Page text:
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When to Quit | Scott H Young

Experiential Based Thinking

Instead of judging whether or not you should quit pursuing your dream based on your chances of success you ask a different question. Would I like to experience building a business from the ground up?

In this perspective goals merely guide your travels through interesting waters. By taking up this mindset the question of whether you will fulfill your dream becomes irrelevant.

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When to Quit | Scott H Young

When to Quit | Scott H Young

https://www.scotthyoung.com/blog/2006/10/15/when-to-quit/

scotthyoung.com

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Key Ideas

Reality Check

All efforts towards correctly pursuing your own personal development must take into account reality, not how you think the world should work. The truth is reality isn’t fair and just trying your best towards your dream doesn’t always cut it.

Success Bias

Almost no popular self-help authors are going to have had the experience of pursuing a dream (like becoming an author) and not having it eventually work out. 

Understanding reality means that you have to accept that some of your dreams won’t come true just because you work hard enough, be creative enough or go to enough seminars. Don’t base your decisions on a false model of reality.

Outcome Based Thinking

When pursuing a dream you have the underlying assumption that when you reach it you will be happy. That is false. 

Achieving goals doesn’t make you happy because achievements on their own hold no lasting emotional value. Only growth, fulfilment and passion has value.

Experiential Based Thinking

Instead of judging whether or not you should quit pursuing your dream based on your chances of success you ask a different question. Would I like to experience building a business from the ground up?

In this perspective goals merely guide your travels through interesting waters. By taking up this mindset the question of whether you will fulfill your dream becomes irrelevant.

When to Quit

Quit when you have an alternative path that will give you more growth, passion and fulfillment.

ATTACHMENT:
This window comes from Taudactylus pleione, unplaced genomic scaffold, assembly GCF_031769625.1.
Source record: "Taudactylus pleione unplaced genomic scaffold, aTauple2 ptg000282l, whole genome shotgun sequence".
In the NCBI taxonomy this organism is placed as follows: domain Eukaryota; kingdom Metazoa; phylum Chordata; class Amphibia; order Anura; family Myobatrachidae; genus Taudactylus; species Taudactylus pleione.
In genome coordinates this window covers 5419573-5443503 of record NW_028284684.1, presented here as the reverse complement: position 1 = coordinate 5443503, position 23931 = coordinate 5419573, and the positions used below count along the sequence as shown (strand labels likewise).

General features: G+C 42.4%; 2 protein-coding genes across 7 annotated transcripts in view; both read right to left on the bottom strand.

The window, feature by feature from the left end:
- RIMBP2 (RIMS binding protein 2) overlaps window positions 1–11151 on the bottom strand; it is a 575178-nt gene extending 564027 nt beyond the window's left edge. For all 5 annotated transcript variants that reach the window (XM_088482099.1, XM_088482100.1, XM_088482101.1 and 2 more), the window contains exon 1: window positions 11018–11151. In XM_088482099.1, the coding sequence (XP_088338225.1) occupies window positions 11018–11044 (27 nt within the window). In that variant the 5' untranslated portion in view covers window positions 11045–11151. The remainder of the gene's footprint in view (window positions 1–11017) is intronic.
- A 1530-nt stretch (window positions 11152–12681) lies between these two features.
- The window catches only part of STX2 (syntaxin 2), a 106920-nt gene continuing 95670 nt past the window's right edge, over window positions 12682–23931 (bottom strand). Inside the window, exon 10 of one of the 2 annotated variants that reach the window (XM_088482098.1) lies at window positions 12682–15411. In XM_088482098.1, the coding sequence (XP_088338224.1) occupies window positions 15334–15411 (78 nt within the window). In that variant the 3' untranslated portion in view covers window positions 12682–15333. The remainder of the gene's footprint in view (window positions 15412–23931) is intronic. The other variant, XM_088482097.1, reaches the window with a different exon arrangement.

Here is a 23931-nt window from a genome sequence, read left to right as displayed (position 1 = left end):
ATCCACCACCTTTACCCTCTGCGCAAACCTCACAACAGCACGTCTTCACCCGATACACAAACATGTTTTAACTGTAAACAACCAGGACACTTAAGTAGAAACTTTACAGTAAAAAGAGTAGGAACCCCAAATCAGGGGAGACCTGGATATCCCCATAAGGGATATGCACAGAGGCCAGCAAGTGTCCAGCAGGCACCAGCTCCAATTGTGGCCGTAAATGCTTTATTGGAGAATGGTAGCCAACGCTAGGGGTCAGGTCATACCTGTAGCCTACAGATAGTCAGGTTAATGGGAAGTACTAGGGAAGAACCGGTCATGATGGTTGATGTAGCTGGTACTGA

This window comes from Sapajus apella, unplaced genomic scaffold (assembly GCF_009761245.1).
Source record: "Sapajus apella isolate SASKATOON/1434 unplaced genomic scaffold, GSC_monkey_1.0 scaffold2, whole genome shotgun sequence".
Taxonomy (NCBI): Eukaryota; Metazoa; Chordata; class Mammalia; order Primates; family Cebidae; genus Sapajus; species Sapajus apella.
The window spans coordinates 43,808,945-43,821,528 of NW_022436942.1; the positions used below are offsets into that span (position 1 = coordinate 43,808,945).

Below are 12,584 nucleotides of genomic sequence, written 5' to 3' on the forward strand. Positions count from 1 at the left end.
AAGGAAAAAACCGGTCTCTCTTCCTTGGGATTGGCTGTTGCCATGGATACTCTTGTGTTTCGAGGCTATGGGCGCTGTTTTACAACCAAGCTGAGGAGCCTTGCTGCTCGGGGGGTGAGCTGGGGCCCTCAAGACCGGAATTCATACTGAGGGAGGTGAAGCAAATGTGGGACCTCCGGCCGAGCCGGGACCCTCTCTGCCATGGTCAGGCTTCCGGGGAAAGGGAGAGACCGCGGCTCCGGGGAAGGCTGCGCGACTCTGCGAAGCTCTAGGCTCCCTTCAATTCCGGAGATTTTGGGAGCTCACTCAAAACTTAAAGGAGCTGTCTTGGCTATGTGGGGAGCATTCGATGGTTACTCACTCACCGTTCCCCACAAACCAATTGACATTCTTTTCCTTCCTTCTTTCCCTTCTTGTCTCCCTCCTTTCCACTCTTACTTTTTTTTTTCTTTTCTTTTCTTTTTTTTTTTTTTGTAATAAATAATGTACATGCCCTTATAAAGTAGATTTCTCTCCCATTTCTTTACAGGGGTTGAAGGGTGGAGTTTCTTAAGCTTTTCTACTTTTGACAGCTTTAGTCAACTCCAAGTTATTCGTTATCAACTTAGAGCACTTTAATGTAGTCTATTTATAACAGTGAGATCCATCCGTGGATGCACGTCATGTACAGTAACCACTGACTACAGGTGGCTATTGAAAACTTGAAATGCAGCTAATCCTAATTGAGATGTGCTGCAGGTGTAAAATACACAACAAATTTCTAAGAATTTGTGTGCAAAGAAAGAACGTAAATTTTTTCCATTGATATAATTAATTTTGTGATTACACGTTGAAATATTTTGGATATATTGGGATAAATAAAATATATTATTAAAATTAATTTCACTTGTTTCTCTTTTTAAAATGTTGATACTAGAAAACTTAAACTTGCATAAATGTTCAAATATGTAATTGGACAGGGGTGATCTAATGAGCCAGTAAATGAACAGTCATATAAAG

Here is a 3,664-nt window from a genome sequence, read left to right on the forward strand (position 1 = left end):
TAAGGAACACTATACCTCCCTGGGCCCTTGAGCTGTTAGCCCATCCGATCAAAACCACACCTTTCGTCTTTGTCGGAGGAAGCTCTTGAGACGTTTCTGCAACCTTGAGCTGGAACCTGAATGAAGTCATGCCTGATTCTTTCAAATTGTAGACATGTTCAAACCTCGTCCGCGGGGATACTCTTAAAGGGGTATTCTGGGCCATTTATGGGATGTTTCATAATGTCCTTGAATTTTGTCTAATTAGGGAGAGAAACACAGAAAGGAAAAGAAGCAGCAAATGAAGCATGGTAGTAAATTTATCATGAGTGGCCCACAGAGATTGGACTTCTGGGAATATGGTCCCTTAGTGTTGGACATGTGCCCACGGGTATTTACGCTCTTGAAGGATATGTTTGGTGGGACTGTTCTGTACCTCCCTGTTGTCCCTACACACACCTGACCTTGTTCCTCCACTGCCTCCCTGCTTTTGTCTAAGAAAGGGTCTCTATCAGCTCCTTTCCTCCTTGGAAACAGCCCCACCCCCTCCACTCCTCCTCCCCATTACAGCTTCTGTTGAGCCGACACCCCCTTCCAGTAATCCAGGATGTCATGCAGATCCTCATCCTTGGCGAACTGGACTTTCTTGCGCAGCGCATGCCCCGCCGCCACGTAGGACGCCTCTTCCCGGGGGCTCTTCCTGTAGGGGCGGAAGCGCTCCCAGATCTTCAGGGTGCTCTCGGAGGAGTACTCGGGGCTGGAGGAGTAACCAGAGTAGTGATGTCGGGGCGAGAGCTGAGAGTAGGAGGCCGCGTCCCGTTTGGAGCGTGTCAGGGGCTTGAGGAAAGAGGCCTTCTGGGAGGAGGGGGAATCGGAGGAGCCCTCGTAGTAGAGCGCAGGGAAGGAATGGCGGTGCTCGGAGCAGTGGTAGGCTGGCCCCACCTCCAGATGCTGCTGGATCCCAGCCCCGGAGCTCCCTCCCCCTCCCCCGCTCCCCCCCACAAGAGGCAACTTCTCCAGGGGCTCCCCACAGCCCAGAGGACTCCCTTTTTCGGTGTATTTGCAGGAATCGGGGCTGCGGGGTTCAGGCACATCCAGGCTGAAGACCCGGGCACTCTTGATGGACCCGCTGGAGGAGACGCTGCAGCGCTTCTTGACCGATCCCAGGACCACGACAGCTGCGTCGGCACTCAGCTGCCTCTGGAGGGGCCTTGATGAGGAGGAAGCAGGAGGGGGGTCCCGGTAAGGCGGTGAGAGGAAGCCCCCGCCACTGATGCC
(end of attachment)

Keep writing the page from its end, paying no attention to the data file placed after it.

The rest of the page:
If a new experience will be better, then switch to that. There is no shame in leaving a path that has become barren.

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  • Based on impact to other areas of your life. You can choose metrics like: time and how those things impact your life.
Why you are afraid of quitting

The sunk cost fallacy is one of the primary reasons you are so afraid to quit anything. It occurs when you tell yourself that you can’t quit because of all the time or money you have ...

Overcome the fear of quitting

Sunk cost is about the past. Opportunity cost is about the future.

If you are scared to quit (which is absolutely natural), always think of the opportunity cost. Think of the brighter future, not the scary past, and often times that is enough to give you that extra push to make the right decision.

Long-term cost outweighs short-term benefits

When you finally succeed, but you don’t have the health or someone to share the success with, the project might prove not be be worth it. 

Take 5 minutes at the end of the week and reflect on what you have achieved versus what you had to give up to achieve it so you don’t end up giving up too much without even realizing it.  Make this a habit

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Quitting is underrated

Successful people quit (or proactively adjust) a lot more often than people who aren’t successful. They stay flexible and open to new ideas or opportunities or ways of getting things done.

But never quit something with great long-term potential just because you can’t deal with the stress at the moment

“Instead of continually trying to force yourself to do things you don’t want to do, let them go. Without the emotional weight and mental clutter of keeping things on your agenda that don’t absolutely need to be there, you’re much freer to rapidly move forward on what you really do want and need to get done.”

“Instead of continually trying to force yourself to do things you don’t want to do, let them go. Without the emotional weight and mental clutter of keeping things on your agenda that don’t absolutely need to be there, you’re much freer to rapidly move forward on what you really do want and need to get done.”

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